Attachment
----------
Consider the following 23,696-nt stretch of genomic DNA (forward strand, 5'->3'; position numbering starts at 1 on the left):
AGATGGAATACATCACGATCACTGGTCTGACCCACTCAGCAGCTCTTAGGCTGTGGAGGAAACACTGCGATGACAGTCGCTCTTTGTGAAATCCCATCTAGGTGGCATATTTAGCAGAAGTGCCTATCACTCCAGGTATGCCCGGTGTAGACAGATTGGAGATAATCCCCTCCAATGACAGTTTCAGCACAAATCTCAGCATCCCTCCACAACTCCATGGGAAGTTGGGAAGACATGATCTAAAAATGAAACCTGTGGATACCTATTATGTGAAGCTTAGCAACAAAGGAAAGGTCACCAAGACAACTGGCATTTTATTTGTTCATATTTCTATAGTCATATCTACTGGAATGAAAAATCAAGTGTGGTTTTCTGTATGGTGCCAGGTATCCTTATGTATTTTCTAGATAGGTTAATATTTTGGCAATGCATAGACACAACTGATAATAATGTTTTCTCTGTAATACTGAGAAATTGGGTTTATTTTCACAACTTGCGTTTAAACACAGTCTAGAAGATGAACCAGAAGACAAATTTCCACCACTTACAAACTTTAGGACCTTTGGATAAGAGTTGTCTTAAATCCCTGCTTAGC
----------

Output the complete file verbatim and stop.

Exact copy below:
Consider the following 23,696-nt stretch of genomic DNA (forward strand, 5'->3'; position numbering starts at 1 on the left):
AGATGGAATACATCACGATCACTGGTCTGACCCACTCAGCAGCTCTTAGGCTGTGGAGGAAACACTGCGATGACAGTCGCTCTTTGTGAAATCCCATCTAGGTGGCATATTTAGCAGAAGTGCCTATCACTCCAGGTATGCCCGGTGTAGACAGATTGGAGATAATCCCCTCCAATGACAGTTTCAGCACAAATCTCAGCATCCCTCCACAACTCCATGGGAAGTTGGGAAGACATGATCTAAAAATGAAACCTGTGGATACCTATTATGTGAAGCTTAGCAACAAAGGAAAGGTCACCAAGACAACTGGCATTTTATTTGTTCATATTTCTATAGTCATATCTACTGGAATGAAAAATCAAGTGTGGTTTTCTGTATGGTGCCAGGTATCCTTATGTATTTTCTAGATAGGTTAATATTTTGGCAATGCATAGACACAACTGATAATAATGTTTTCTCTGTAATACTGAGAAATTGGGTTTATTTTCACAACTTGCGTTTAAACACAGTCTAGAAGATGAACCAGAAGACAAATTTCCACCACTTACAAACTTTAGGACCTTTGGATAAGAGTTGTCTTAAATCCCTGCTTAGC